In recent years, mobile payments and digital wallet services have gained traction.
The implementation of stronger cyber security and fraud prevention measures, as well as significant financial expenditures by financial institutions and technology suppliers, have helped to bring the issue under control to a significant degree.
Tipping in Dubai
Tipping is a difficult and perplexing part of etiquette in and of itself. But when it comes to tipping in Dubai, there are no hard and fast rules, however it is usual to give a token of gratuity if you are satisfied with the services you received. Depending on the situation, you may wish to tip the taxi driver who was exceptionally courteous while assisting you with your bags or the attentive waitress at the restaurant who served your coffee precisely. In most cases, a gratuity of between 5 and 10% of the entire bill is customarily anticipated.
Dubai Currency, Banks and Money
The dirham (AED or Arab Emirate Dirham – often known as Dhs or DH) is the currency used in Dubai and the United Arab Emirates. It is the most widely used currency in the world. The value of a dirham is one hundred fils. Notes are available in denominations of 5, 10, 20, 50, 100, 200, 500, and 1,000 dirhams, with the highest denomination being 1,000 dirhams. When you look at it closely, you can see that the lettering on one side is in Arabic while the text on the other is in English. Coins in frequent circulation include the 1 dirham, 50 fil, and 25 fil coins.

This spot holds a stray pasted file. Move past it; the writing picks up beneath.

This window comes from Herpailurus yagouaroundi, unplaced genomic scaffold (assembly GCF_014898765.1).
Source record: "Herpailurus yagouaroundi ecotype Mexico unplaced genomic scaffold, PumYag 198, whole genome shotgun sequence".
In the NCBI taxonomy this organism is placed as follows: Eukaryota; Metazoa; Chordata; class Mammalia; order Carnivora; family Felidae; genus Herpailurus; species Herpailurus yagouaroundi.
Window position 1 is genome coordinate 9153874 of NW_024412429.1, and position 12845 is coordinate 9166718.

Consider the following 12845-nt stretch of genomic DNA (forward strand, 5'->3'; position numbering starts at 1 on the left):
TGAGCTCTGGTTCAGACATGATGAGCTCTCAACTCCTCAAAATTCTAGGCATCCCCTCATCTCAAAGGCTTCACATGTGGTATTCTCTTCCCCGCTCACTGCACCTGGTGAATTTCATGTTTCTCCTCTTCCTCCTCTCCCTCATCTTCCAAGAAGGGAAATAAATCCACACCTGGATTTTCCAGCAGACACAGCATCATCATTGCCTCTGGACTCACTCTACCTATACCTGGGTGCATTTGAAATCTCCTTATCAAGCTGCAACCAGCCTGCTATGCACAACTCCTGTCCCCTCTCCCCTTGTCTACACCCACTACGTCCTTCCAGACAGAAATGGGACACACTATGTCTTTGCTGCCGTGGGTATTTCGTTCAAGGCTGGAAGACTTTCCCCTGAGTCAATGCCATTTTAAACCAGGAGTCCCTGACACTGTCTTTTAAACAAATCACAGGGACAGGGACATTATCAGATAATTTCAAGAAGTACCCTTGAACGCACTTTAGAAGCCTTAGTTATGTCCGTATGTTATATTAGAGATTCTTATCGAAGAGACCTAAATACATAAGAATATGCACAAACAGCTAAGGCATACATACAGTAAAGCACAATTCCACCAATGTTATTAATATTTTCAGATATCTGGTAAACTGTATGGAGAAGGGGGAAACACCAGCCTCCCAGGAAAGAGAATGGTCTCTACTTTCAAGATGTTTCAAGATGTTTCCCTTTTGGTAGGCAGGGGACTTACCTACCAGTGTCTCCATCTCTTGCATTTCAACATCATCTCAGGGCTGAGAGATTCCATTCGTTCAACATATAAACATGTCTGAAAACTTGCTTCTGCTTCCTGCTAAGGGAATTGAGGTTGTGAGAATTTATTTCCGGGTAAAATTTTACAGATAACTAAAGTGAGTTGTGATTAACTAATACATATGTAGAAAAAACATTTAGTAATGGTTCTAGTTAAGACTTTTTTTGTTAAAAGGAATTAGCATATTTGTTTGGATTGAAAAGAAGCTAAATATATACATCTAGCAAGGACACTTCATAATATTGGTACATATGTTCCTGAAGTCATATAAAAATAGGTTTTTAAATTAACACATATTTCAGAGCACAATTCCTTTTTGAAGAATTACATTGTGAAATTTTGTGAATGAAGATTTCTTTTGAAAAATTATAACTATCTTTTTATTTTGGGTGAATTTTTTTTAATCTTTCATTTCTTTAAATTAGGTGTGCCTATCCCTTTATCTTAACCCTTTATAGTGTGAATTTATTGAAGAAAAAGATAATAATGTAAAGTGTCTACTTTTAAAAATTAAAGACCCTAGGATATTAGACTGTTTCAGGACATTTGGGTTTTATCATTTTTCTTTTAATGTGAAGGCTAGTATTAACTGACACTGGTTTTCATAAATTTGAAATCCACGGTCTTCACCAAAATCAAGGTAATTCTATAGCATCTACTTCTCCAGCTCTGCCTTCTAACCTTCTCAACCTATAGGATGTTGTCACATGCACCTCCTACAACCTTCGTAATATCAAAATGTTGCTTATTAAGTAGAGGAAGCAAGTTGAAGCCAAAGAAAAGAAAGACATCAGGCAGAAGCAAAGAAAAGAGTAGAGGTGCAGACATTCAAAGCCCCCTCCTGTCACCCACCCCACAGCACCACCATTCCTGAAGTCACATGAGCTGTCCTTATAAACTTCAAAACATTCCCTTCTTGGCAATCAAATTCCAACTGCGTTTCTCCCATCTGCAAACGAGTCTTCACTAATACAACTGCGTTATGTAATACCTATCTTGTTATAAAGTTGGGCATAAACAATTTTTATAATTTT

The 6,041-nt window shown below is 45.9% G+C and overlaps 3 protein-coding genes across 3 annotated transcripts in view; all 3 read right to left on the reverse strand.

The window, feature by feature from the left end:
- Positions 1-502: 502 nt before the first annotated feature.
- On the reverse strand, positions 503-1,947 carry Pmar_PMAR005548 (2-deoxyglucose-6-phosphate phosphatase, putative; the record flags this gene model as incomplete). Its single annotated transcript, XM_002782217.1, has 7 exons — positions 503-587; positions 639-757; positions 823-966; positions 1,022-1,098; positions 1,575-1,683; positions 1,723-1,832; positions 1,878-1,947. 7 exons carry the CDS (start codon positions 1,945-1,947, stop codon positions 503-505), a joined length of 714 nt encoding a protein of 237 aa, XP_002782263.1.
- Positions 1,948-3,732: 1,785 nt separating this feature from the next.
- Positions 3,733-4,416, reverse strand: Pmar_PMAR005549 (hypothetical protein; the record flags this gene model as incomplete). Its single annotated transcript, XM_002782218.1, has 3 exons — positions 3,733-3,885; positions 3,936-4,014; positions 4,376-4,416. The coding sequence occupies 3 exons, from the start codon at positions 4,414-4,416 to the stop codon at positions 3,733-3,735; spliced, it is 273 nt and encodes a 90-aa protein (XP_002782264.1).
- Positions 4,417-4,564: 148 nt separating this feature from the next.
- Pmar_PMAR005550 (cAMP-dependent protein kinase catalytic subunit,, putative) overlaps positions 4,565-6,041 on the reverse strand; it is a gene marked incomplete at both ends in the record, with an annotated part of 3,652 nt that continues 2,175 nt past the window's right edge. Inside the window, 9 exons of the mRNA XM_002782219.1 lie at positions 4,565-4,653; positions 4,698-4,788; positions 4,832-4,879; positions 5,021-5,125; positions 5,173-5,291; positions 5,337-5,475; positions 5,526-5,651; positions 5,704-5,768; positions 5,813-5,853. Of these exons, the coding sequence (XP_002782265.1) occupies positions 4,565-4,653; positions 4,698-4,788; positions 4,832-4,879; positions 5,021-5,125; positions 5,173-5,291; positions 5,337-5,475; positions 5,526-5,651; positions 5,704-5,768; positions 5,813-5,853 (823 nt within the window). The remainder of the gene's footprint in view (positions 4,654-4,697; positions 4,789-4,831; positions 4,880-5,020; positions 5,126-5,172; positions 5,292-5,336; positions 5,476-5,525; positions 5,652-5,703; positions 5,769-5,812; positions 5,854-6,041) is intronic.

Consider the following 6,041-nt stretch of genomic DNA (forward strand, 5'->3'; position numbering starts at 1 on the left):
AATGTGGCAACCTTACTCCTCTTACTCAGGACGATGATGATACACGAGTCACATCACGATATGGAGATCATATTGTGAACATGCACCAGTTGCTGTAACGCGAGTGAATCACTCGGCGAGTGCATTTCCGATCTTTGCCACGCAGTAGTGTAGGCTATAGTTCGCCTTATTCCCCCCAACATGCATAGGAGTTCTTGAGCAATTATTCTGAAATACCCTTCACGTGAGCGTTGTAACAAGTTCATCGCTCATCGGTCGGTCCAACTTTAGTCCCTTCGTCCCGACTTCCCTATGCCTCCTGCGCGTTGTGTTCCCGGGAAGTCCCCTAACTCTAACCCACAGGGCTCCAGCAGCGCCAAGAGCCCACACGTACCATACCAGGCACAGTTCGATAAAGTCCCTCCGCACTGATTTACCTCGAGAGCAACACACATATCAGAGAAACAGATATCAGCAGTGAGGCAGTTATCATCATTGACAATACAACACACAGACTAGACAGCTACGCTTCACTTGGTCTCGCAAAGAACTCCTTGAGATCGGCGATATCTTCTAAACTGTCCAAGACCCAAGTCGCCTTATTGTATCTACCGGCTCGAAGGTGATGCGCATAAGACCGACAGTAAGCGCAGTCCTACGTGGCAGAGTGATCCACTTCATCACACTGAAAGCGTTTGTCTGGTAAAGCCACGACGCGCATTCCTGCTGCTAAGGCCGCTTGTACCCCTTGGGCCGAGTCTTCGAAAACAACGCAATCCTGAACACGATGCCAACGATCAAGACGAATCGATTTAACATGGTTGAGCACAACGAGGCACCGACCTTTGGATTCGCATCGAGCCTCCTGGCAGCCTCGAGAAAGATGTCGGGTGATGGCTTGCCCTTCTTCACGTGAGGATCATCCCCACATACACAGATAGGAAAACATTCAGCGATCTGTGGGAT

UAE Dirham Exchange Rate
The exchange rate between the dirham and the dollar is set at 3.6725 dirhams to one US dollar (or 1 dirham equals 0.272 US dollars). Due to the fact that most international currencies are not tied to the dollar, their exchange rates with the dirham vary on a daily basis. Countries in the Middle East For travellers from the Middle East, Dubai is a popular vacation destination. Every year, around one million people from Saudi Arabia alone come to see the city. These are the current exchange rates for the dirham (AED) in relation to other currencies, including the Saudi riyal (SAR), the Omani rial (OMR), and the Kuwaiti dinar (KWD).
- One Bahraini dinar (BHD) is worth 9.74 AED
- One Egyptian pound (EGP) is worth 0.23 AED
- One Iraqi dinar (IQD) is worth 5.18 AED
- One Kuwaiti dinar (KWD) is worth 12.154 AED
- One Lebanese pound (LBP) is worth 0.0024 AED
- One Qatari riyal (QAR) is worth 1.01 AED